Opera Night

Last night, my husband and I put on our fancy pants and headed to the Opera. The Metropolitan Opera at Lincoln Center, New York City to be exact. I know–first Foxwoods, now this. Smoke-filled casinos in Connecticut, to dinner and the opera at Lincoln Center. That’s how we roll. [I haven’t previously mentioned this, but our March outings are in celebration of my husband’s 40th birthday, which takes place officially tomorrow.]

Our date last night was our 4th Annual Opera Outing, this time to see Otello. In years past, we’ve seen Rigoletto, Romeo and Juliet,  and La Traviata. We like to go in March around his birthday or in April, as the weather gets nicer and opera season is underway. We drive into Manhattan and have a nice dinner, then go to the performance.  Usually we go on a weekend, but this year we decided on a mid-week trip (Translation:  I waited too long to get our tickets and Wednesday night turned out to be our best option. Husband is a teacher on spring break this week, so the timing worked out. Phew!).

The mid-week opera excursion was quite pleasant. The restaurants around Lincoln Center were busy but not crazy, and the crowd seemed more of the after-work local crowd than the tourist crowd. Also, security at Lincoln Center was lax, and I mean this in a good way. Last year on a Saturday night, a security guard scolded me for taking pictures in the Opera House with my phone; however, this year people were snapping photos left and right without consequence. I assume this was permitted because it was mid-week– maybe less security guards milling around. Feeling a bit criminal, I joined in and attach my pictures below.

Have you been to the opera? Any opera fans out there? It seems people either love it or hate it, but if you get the opportunity, I highly recommend shelling out the cash and experiencing Lincoln Center and The Met at least once in your life.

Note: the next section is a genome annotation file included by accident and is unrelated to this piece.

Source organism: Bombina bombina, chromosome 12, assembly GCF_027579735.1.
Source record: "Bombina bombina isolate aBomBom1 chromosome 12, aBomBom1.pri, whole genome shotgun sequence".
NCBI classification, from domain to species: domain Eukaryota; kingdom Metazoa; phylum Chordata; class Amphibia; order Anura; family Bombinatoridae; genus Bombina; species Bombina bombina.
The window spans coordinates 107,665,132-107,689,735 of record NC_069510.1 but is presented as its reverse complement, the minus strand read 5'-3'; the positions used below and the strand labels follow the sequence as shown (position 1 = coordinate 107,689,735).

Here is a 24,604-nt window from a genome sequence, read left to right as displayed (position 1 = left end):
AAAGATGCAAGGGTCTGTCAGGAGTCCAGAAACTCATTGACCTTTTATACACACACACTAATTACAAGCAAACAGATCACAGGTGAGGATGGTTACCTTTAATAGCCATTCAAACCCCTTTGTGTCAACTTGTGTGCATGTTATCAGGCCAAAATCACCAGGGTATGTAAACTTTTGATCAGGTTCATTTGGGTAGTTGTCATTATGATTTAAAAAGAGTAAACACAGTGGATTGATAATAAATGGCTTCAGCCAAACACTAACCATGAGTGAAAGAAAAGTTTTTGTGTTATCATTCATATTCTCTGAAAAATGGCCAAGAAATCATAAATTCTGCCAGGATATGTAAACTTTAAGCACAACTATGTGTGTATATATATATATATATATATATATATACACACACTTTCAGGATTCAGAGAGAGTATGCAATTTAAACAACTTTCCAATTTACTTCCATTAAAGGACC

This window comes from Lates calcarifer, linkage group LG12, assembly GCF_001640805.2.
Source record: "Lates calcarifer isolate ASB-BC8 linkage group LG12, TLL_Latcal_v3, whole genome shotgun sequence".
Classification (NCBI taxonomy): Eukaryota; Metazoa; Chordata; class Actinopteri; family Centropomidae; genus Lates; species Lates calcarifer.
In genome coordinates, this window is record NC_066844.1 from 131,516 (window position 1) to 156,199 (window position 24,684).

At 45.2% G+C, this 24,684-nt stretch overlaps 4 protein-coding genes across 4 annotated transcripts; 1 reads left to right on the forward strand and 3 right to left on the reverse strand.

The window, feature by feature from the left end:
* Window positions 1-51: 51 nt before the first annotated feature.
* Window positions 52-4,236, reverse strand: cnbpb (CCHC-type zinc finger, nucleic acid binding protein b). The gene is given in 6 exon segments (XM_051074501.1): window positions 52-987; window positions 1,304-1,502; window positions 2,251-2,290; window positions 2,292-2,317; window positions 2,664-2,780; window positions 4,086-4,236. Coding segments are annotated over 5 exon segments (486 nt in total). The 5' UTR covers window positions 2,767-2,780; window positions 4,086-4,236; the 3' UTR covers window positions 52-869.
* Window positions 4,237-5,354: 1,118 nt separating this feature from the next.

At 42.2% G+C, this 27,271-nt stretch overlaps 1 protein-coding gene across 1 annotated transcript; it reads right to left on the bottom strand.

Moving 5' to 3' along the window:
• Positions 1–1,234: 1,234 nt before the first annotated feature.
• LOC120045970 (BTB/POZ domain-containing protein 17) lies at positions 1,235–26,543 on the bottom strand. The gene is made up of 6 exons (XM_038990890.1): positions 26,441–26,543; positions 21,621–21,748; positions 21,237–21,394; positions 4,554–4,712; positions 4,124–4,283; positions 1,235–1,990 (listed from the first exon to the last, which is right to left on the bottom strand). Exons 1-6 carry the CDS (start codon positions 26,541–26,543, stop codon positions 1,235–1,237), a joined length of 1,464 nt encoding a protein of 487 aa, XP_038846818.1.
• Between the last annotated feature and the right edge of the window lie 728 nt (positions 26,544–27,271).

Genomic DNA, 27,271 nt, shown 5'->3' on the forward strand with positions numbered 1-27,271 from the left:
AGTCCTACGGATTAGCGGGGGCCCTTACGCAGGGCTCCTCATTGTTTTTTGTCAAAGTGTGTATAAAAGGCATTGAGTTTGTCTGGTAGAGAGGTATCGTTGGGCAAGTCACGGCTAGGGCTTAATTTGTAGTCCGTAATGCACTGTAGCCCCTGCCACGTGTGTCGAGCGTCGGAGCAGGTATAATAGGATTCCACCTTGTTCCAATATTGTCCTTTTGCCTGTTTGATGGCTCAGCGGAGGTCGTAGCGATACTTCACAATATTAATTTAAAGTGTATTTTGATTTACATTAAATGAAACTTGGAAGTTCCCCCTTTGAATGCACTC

Practically, it’s super easy. You can park underneath the building (I think we paid about $30 to park), and the Met’s Website is fairly user-friendly. Our favorite feature on the website is the ability to pick your seat from a seating chart of the theater. We make sure to pick aisle seats for husband’s long legs, and so we can dart out at the end during the applause in order to beat traffic out of the lot (classy, right?).

Also, in front of every seat is a tiny screen which can be seen only by you, which they call “Met Titles” where you can read the text of the opera during the performance. It’s subtle and not distracting. I tried to take a picture for you, but it’s hard to see. I’ll attach it anyway.

Besides those practical aspects of an opera outing, creatively, of course, it’s amazing. I don’t know much about music or voice or opera, but I love hearing a soprano voice that is so beautiful and perfect that it sounds like it must be from an instrument instead of a person. The tenors and baritones are strong and powerful. Obviously the music is lovely, and watching the orchestra is also interesting. Whether experienced in opera and music or not, you’ll see, and feel in your gut that you are listening and watching something special. The best in the world perform at The Met. If you get the opportunity, it’s worth the trip.

Here are some pics from our NY date:

Columbus Circle

Columbus Circle